Amurtasadakhya, Amūrtasādākhya, Amurta-sadakhya: 1 definition

Introduction

Introduction:

Amurtasadakhya means something in Hinduism, Sanskrit. If you want to know the exact meaning, history, etymology or English translation of this term then check out the descriptions on this page. Add your comment or reference to a book if you want to contribute to this summary article.

In Hinduism

Shaivism (Shaiva philosophy)

[«previous next»] — Amurtasadakhya in Shaivism glossary
Source: Shodhganga: Iconographical representations of Śiva

Amūrtasādākhya (अमूर्तसादाख्य) refers to the first of the five Sādākhya in Śaiva school of thought (the Tattvabhedapaṭala of Vātulāgama and the Śaivotpattipaṭala of Rauravāgama).—The process of assuming the form by the transcendental god is termed as Sādākhya. Śānti is another name for Ādiśakti from whose 1/1000 part is the source of the formless (amūrta-sādākhya). This is so called Ādiśakti because it is without form, Amūrta is interpreted as that which has no Kalā. It is the Divyaliṅga, known as the Mūlastambha, the principal column. The whole universe comes out of the Liṅga and is again submerged in to it.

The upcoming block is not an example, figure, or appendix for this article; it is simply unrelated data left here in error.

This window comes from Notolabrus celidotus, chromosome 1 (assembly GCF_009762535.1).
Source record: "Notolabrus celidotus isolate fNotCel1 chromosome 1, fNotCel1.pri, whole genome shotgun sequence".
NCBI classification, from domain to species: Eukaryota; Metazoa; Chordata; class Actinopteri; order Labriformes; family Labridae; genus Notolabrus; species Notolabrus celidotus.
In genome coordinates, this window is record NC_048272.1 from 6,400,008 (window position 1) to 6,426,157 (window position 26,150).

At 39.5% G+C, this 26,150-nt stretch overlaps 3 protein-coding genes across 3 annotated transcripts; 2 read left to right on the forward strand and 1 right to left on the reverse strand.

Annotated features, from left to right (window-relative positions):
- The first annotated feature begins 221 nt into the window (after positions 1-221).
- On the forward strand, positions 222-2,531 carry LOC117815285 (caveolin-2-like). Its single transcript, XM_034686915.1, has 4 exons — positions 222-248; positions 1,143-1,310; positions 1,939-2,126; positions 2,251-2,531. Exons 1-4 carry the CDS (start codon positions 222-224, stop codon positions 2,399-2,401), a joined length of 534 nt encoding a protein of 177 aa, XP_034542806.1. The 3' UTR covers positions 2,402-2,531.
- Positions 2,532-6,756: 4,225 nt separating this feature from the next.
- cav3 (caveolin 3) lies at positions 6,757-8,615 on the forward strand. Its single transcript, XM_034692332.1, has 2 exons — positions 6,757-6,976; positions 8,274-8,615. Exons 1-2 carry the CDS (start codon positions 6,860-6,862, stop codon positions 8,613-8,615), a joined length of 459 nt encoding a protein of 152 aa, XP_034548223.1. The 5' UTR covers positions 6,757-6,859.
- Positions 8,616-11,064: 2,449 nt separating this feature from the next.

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context information

Shaiva (शैव, śaiva) or Shaivism (śaivism) represents a tradition of Hinduism worshiping Shiva as the supreme being. Closely related to Shaktism, Shaiva literature includes a range of scriptures, including Tantras, while the root of this tradition may be traced back to the ancient Vedas.

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